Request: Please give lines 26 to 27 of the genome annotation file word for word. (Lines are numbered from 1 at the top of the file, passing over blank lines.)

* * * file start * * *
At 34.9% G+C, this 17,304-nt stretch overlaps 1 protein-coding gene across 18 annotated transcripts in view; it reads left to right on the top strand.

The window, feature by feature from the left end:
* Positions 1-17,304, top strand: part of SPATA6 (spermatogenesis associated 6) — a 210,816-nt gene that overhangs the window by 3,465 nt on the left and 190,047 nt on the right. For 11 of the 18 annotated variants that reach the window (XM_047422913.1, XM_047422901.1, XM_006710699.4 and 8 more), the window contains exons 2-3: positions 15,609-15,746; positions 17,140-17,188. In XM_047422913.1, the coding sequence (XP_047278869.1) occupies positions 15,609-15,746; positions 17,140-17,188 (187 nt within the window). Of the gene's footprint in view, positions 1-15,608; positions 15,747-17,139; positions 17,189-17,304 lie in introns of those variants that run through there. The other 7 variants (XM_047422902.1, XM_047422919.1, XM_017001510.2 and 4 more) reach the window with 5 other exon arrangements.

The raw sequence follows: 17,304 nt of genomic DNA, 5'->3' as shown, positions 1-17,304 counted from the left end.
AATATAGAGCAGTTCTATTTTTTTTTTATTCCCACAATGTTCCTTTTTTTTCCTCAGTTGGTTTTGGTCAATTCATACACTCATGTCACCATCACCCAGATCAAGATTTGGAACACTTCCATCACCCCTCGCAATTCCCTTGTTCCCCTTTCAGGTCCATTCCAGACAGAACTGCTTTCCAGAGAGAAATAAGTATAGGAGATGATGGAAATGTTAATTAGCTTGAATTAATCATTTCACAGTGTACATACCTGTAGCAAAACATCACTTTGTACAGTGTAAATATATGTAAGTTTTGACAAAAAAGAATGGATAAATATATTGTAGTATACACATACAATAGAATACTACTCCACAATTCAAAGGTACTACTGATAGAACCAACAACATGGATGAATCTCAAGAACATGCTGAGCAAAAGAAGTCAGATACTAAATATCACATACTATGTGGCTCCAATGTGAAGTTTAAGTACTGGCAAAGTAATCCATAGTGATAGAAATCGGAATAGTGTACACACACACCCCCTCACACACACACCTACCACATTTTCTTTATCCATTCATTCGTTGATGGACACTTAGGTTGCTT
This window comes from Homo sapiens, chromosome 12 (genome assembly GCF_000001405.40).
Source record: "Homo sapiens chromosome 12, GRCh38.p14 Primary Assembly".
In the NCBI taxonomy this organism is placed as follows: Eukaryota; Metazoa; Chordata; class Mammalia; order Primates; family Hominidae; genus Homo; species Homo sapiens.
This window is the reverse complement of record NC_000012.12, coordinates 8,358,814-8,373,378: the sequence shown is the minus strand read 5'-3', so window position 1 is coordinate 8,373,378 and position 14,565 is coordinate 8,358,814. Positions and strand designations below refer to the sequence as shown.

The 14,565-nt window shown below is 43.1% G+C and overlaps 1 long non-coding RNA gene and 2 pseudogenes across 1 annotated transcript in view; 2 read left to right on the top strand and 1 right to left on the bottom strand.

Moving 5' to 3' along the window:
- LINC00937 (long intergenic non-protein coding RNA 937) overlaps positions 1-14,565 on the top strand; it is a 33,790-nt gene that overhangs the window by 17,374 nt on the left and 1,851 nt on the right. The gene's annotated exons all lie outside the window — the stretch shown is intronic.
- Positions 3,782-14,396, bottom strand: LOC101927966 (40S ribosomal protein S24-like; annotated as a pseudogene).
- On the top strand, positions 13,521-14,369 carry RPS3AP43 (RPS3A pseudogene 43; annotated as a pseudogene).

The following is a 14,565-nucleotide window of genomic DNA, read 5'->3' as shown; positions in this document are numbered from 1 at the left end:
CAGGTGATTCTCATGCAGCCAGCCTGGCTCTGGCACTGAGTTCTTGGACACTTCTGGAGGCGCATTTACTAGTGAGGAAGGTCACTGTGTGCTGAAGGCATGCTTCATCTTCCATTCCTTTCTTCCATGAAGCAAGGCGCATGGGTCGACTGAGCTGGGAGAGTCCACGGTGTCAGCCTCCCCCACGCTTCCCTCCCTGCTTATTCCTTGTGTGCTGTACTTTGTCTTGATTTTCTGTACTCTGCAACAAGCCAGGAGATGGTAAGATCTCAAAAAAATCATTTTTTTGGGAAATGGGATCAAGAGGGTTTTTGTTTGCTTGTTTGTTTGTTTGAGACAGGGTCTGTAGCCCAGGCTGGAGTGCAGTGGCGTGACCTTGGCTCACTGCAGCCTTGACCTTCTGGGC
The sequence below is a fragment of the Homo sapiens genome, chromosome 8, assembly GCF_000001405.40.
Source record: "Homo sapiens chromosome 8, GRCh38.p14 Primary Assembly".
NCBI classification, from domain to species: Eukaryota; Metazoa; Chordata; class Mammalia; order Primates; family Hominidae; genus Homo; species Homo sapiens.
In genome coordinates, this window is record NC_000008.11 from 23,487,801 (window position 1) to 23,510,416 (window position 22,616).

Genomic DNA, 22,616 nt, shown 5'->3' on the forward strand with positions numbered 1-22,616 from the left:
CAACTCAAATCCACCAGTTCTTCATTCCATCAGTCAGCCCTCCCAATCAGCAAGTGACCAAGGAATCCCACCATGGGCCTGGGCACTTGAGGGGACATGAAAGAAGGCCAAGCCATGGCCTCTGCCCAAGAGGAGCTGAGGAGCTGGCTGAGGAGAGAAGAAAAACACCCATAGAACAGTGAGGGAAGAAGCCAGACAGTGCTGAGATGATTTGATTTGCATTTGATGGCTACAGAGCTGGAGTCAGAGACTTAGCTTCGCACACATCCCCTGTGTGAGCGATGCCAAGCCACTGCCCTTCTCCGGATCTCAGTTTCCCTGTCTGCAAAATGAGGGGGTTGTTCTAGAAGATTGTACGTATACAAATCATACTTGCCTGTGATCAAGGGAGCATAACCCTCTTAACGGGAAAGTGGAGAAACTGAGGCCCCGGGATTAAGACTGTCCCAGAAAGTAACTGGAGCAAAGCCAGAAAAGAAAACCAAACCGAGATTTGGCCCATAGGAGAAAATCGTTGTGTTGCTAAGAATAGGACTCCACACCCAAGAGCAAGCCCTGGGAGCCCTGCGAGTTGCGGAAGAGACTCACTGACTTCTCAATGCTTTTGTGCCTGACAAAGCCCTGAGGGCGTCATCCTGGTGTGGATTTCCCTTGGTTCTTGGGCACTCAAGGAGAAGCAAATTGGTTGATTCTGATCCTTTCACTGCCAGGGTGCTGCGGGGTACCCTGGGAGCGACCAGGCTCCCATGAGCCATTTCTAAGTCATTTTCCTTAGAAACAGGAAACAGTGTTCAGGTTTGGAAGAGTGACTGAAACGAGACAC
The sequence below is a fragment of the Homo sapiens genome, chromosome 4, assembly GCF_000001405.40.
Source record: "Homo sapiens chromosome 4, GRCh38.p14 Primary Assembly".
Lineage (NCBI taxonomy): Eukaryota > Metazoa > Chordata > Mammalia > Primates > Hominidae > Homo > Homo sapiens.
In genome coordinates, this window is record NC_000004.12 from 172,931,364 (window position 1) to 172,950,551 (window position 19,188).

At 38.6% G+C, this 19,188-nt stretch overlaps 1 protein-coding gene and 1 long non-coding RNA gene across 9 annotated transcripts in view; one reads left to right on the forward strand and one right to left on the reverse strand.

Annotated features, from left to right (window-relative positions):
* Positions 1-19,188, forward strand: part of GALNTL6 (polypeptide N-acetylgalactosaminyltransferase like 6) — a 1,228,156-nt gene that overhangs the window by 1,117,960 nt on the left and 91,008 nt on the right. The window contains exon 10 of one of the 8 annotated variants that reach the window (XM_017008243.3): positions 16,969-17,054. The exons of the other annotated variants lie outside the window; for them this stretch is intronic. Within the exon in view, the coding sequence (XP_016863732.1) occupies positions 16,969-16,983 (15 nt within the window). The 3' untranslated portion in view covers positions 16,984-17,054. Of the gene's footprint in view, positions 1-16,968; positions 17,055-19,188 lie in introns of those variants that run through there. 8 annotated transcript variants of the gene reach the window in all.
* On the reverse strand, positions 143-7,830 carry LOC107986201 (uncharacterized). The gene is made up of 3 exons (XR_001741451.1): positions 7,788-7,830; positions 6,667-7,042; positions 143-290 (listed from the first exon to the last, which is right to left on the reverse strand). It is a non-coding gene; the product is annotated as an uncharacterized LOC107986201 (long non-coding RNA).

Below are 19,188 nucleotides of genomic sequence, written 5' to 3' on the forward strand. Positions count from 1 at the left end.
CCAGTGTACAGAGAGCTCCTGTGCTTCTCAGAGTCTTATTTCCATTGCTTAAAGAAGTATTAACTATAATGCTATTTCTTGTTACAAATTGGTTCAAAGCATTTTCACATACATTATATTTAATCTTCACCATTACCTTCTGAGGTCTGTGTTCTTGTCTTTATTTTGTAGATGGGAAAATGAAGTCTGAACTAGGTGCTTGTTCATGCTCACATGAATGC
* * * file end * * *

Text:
In genome coordinates, this window is record NC_000004.12 from 172,931,364 (window position 1) to 172,950,551 (window position 19,188).

At 38.6% G+C, this 19,188-nt stretch overlaps 1 protein-coding gene and 1 long non-coding RNA gene across 9 annotated transcripts in view; one reads left to right on the forward strand and one right to left on the reverse strand.